Why Did Harry Reid Pull the Telecom Bill?
I'd like to believe that Harry Reid pulled the telecom bill yesterday because members of the Senate actually did realize how shameless and horrifying their soliloquies on behalf of the poor beleaguered telecos made them sound, but I'm skeptical.
As I listened to Barb "Ma Kettle" Mikulski (D-LCD) on the floor of the Senate pining for the days when "blackberries wuz sumpin' yew put on yer breakfast cereal," I didn't pick up an iota of self awareness that might clue her into the fact that having such an intellectually shiftless luddite as a sitting US Senator, charged with making tech policy, was an international embarrassment.
Of course she reached the conclusion the telecoms were great patriots who were only doing their civic duty. She's thick as a brick.
But it doesn't appear that the Washington Post is any brighter. This morning, they faithfully reported that Reid spokesman Jim Manley says "the decision had nothing to do with the efforts of Dodd and his allies."
Who do I look like, Barbara Mikulski?
Manley is, of course, full of shit. At the very least, Reid did the math to see that Dodd could filibuster this issue until the Christmas break, and since Reid intended to get funding done before the break, he was faced with postponing the break or punting the appropriations bills to the next year. So whatever else caused Reid to pull the bill, Dodd's demonstration that he was willing to hold the Senate floor was one factor (apparently, Dodd only left the floor once during yesterday's debate).As Marcy notes, the Post's rather superficial analysis of the situation also leaves out the subject of the Feinstein Amendment -- and that may have been a poison pill which split the Senate into three factions and made the passage of a bill that Bush would not veto impossible. Since Reid is very much committed to passing a bill that will be in place when the old FISA bill sunsets on February 1, that probably posed a real problem for him.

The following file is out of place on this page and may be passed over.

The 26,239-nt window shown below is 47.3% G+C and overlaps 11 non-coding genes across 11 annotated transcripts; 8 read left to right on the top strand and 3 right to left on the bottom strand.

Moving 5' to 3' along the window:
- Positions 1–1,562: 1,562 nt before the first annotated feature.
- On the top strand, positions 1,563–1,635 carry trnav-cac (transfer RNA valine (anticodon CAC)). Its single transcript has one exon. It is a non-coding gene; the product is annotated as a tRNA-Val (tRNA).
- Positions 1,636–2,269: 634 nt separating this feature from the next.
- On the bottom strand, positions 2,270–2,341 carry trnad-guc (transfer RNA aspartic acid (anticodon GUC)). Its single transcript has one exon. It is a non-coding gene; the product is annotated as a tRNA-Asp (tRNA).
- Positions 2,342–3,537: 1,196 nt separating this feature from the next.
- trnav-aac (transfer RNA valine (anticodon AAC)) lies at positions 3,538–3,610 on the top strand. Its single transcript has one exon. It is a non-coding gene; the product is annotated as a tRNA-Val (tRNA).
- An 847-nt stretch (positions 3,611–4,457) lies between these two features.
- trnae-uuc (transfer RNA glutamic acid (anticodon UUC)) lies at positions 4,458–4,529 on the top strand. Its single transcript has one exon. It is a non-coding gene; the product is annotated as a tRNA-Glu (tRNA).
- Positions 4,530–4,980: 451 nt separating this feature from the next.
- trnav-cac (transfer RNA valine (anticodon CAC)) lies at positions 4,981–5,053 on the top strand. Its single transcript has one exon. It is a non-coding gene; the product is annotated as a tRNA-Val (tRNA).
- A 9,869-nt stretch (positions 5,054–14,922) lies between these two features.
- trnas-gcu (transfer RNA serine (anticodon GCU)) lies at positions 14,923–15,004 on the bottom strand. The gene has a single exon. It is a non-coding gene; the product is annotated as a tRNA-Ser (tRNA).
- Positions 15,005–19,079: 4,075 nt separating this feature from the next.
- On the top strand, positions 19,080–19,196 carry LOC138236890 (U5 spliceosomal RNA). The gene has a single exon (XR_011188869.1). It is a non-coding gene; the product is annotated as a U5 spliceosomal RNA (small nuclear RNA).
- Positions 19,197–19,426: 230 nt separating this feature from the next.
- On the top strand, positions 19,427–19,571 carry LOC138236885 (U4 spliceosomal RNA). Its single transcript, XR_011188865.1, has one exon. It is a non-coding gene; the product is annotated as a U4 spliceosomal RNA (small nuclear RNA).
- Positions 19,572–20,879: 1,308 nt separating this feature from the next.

Feinstein said she'd have a tough time voting for immunity without her amendment, and according to Marcy, it appears that this amendment "would have required the FISA Court to review the authorizations the telecoms received, to see whether they were legal, before the telecoms got immunity. If the FISA Court determined that those authorizations were not adequate under the law, then the telecoms would not get immunity."
This seems to have damn near sent Orrin Hatch into apoplexy, who -- after he got done sputtering about blogs with an "irrational fear of government" (a little Ron Paul-itis, perhaps?) -- said that Feinstein's amendment might be "a poison pill for him--and presumably the other Republicans following Dick Cheney's orders dutifully."